I broke one of the fundamental rules of life to get to Chris Abani’s GraceLand. It happened like this: I was about to head back home to Nigeria last summer, and needed a book to make the twenty-hour trip (including layovers) crawl by a little quicker. I was in the African fiction section of a bookstore, unconsciously dismissing every book I happened upon whose cover didn’t appeal to me. Until one caught my eye: the entire cover was the face of a defiant, hardened black boy who could not have been a day over twelve. His dark lips held fast a half-smoked cigarette, and the whites of his eyes had that deep yellowish tint that my mother once described as what happens when one has “seen too much.” The smoke coming out of the cigarette was animated and written over a green stream of fumes was the word, “GraceLand.” “Like Elvis’s Graceland?” I thought. Yes and no.
The story follows a Nigerian teenager Elvis Oke (named after America’s legend) who is an Elvis impersonator in Lagos. It takes place in the desperate, slimy slums of the country’s then-capital in the seventies, though flashbacks to his early life with his dying mother in an Eastern village take us back to the late sixties. Elvis’s life-long dream, propelled by the illusions of out-of-date American pop culture (Elvis and John Wayne), is to go to America. It becomes not just a desire, but an obsession. Everything he does is for money for a plane ticket and connections for a visa. We watch as Elvis—a gentle, reasonable mama’s boy from a small Igbo village—becomes a hardened Lagos man who has dipped his fingers into the heinous endeavors of one of Nigeria’s filthiest underbellies.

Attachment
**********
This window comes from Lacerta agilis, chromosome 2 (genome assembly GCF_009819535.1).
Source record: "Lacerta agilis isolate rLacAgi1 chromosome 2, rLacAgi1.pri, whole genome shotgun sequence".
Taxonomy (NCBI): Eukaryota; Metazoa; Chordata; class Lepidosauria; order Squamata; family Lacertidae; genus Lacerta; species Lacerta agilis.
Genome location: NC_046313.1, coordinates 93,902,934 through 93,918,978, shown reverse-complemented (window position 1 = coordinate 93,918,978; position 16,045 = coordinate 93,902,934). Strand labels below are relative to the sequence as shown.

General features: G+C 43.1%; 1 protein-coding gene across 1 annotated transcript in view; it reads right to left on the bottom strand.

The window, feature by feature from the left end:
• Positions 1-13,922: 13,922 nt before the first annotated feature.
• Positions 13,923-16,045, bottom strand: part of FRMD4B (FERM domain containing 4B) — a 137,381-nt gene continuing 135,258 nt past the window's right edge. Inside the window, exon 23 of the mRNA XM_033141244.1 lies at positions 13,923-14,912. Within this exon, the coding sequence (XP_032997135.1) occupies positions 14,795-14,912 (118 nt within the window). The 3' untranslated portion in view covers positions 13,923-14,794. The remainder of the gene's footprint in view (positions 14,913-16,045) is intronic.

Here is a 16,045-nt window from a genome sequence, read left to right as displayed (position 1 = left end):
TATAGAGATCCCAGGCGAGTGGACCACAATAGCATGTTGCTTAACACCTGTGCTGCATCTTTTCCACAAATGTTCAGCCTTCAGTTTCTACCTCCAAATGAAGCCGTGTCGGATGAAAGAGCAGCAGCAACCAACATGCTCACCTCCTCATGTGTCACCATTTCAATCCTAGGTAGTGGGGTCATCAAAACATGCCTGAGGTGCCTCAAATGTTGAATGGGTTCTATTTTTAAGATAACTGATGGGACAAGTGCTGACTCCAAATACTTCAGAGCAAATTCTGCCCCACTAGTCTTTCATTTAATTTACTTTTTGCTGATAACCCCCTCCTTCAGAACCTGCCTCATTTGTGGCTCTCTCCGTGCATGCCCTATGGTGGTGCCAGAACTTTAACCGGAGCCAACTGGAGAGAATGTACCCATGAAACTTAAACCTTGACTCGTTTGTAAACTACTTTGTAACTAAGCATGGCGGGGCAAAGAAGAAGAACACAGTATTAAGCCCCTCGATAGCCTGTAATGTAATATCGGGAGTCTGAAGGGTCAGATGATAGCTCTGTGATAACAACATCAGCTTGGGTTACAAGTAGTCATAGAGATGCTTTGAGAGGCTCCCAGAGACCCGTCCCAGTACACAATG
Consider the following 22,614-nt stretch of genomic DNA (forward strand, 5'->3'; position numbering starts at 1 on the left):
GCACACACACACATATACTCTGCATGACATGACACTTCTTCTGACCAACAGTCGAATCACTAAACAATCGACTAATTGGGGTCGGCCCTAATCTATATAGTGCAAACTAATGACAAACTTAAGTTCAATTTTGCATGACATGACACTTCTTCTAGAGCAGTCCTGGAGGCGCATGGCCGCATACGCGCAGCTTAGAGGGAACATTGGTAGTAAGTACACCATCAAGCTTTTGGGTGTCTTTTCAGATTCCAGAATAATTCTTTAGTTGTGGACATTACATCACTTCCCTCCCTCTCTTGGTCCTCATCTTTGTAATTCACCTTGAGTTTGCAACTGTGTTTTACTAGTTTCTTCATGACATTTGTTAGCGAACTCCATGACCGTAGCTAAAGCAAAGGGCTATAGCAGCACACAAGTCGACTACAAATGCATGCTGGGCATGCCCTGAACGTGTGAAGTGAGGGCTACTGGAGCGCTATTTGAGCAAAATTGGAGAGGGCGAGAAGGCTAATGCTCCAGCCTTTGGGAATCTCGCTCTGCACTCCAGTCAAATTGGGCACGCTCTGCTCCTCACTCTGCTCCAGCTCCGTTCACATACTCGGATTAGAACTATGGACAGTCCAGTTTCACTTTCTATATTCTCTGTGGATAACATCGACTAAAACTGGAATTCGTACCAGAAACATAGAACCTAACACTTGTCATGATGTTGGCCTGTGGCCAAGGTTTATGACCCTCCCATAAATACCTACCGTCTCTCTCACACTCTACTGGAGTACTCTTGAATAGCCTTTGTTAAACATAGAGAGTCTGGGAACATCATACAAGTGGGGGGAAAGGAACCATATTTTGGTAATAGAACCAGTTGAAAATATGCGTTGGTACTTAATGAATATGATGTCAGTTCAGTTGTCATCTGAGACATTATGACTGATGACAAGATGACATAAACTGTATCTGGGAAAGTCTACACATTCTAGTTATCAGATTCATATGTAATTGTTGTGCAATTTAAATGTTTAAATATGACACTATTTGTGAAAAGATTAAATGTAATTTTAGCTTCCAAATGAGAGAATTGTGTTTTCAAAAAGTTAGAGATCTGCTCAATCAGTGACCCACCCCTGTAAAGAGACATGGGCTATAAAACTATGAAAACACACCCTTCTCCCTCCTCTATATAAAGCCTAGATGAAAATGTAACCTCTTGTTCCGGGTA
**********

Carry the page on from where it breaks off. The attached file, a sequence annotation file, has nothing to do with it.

One of the most striking things about this book is its authenticity—the description of the streams of waste lining the ghetto streets (if one can adequately call them streets); the easy-going gently-paced lifestyle of the village; Elvis’s frustrations at being the only good guy in a city where one needed to be all kinds of grimy just to get a meal. And, as a treat, Chris Abani introduces each chapter with the recipe of a traditional Igbo dish along with the social and spiritual significance of the ingredients and the entire meal. To make you understand how exciting it was for me to see the breakdown of yam pepper soup in the pages of an internationally-praised book, imagine opening a magazine and seeing your face shining back at you.
While Nigerians may find a comforting familiarity in GraceLand, it is a book for everyone. The characters are incredibly human and, at the end of the day, they desire the same things as everyone else: warm meals, a comfortable bed to sleep in, and the freedom to be who they are.
Bio: Adaeze Elechi is an intern at Guernica. Read her last recommendation “here”:http://www.guernicamag.com/blog/1138/staff_pick_adaeze_elechi_1/.